## What Does Ordinary Least Squares Regression (OLSR) Mean?

Ordinary least squares regression (OLSR) is a generalized linear modeling technique. It is used for estimating all unknown parameters involved in a linear regression model, the goal of which is to minimize the sum of the squares of the difference of the observed variables and the explanatory variables.

Ordinary least squares regression is also known as ordinary least squares or least squared errors regression.

## Techopedia Explains Ordinary Least Squares Regression (OLSR)

Invented in 1795 by Carl Friedrich Gauss, it is considered one of the earliest known general prediction methods. OLSR describes the relationship between a dependent variable (what is aimed to be explained or predicted) and its one or more independent variables (explanatory variable). OLSR application can be found in myriad fields such as psychology, social sciences, medicine, economics and finance.

There are two relationships that may occur: linear and curvilinear. A linear relationship is a straight line that is drawn through the central tendency of the points; whereas a curvilinear relationship is a curved line. Associations between said variables are depicted by using a scatterplot. The relationship could be positive or negative, and result variation also differs in strength.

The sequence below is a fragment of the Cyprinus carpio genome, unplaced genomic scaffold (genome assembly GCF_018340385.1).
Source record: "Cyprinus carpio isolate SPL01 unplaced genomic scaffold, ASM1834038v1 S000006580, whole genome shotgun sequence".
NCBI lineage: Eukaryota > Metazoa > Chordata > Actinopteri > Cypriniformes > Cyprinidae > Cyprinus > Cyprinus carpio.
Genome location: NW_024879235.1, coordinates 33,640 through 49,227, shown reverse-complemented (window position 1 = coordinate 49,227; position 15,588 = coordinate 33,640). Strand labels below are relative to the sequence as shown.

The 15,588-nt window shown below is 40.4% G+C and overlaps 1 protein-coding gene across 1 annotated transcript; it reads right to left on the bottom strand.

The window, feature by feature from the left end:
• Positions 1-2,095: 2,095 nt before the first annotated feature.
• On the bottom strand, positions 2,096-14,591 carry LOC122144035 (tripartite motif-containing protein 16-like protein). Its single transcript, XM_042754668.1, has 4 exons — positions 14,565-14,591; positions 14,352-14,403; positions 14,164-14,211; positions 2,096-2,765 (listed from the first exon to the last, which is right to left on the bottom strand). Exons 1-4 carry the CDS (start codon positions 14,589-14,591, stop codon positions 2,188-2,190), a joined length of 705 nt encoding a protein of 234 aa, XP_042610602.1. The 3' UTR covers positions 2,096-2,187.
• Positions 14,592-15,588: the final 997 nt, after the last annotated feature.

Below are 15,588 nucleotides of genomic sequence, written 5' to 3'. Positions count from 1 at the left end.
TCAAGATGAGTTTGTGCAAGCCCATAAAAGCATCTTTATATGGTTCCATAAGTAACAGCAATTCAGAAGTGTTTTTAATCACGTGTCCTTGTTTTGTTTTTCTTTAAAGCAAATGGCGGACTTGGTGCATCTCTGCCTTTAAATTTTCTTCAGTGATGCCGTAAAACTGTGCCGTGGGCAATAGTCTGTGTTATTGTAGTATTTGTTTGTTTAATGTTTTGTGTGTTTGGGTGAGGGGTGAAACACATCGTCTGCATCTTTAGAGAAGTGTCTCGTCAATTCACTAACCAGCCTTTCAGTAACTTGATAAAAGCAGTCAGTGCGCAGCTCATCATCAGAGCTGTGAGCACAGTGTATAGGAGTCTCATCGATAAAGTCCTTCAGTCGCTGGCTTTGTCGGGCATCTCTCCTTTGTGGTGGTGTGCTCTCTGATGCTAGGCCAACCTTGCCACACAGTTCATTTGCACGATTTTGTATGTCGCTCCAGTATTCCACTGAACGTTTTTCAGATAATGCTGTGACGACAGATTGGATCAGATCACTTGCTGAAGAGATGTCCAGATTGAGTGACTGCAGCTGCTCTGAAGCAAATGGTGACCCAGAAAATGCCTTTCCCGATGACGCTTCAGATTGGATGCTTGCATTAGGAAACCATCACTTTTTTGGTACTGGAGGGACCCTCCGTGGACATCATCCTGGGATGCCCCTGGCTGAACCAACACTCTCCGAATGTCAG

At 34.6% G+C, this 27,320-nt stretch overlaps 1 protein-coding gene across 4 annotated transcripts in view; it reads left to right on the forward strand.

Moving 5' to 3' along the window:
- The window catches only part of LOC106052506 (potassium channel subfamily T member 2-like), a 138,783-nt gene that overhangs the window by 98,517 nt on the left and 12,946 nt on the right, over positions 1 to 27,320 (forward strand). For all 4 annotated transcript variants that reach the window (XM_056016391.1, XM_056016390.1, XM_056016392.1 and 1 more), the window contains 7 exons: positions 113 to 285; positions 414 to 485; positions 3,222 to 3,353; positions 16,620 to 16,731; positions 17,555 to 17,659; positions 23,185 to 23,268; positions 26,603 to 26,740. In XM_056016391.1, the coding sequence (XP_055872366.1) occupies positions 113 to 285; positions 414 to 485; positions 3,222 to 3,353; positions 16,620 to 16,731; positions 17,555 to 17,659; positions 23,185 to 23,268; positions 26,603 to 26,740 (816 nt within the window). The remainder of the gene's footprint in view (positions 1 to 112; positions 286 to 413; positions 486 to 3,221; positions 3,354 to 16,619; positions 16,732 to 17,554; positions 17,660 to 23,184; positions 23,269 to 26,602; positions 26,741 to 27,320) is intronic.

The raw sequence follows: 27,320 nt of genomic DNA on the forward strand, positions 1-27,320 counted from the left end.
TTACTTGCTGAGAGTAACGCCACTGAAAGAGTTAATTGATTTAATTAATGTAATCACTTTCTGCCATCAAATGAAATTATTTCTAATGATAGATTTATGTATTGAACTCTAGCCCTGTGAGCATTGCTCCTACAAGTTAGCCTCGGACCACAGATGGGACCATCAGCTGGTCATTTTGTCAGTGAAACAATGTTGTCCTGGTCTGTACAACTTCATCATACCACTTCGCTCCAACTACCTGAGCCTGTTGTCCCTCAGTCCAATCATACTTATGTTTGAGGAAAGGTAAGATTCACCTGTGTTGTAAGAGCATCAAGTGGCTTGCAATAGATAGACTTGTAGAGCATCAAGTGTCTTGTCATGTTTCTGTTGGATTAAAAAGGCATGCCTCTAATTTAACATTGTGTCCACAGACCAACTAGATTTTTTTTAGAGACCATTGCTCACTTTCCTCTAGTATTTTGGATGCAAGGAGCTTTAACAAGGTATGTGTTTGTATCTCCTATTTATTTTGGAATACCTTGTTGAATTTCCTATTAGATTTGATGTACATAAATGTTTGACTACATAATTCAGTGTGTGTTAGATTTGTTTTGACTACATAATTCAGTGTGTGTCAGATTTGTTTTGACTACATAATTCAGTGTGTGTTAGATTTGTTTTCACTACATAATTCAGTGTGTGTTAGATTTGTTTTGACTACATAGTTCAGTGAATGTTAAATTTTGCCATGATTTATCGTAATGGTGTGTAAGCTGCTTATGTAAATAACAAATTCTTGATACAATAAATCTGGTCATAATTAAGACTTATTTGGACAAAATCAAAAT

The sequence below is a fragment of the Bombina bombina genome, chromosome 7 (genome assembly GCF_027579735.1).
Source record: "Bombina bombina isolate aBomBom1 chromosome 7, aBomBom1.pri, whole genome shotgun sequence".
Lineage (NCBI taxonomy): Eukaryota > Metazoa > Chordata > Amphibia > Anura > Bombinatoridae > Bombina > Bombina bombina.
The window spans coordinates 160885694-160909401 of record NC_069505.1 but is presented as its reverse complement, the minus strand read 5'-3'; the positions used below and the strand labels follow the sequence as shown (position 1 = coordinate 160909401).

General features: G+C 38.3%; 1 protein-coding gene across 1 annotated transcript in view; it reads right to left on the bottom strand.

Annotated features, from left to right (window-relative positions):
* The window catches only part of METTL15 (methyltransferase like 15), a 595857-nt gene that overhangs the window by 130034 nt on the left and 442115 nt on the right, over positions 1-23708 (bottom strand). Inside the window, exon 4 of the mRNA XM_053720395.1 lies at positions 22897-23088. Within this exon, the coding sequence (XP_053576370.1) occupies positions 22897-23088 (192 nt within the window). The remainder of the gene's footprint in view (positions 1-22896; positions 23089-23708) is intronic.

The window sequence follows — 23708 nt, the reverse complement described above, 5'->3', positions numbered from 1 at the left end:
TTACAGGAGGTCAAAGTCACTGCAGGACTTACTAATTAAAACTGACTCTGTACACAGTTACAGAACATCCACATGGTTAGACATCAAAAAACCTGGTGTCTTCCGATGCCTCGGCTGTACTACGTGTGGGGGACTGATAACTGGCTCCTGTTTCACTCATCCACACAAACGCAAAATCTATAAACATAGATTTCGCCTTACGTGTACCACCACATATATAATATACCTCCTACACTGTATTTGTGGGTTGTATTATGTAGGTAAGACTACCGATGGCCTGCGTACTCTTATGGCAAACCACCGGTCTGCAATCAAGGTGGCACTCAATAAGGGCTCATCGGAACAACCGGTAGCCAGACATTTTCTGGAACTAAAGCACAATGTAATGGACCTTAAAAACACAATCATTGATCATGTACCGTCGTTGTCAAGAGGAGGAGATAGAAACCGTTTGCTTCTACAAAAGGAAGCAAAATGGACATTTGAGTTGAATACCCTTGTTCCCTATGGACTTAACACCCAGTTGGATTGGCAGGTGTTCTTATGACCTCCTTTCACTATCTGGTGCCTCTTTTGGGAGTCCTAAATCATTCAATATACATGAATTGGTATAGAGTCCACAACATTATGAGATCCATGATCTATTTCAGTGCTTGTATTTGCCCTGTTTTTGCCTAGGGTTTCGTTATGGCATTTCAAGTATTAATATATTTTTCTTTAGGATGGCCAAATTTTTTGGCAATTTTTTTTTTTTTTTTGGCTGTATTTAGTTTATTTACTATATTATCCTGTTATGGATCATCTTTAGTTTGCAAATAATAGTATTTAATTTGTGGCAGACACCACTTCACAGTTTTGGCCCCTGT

At a basic level, OLSR it can be easily understood even by non-mathematicians, and its solutions could be easily interpreted. Its added regard is due to its affordance with recent computers’ built-in algorithms from linear algebra. Thus it can quickly be applied to problems with hundreds of independent variables efficiently delivering results to tens of thousands of data points.

OLSR is often used in econometrics, as it provides the best linear unbiased estimator (BLUE) given the Gauss-Markov assumptions. Econometrics is branch of economics where statistical methods are applied to economic data. It aims to extract simple relationships by dissecting existing huge amounts of data. This statistical algorithm is also being used in machine learning and predictive analytics to dynamically predict outcomes based on dynamically changing variables.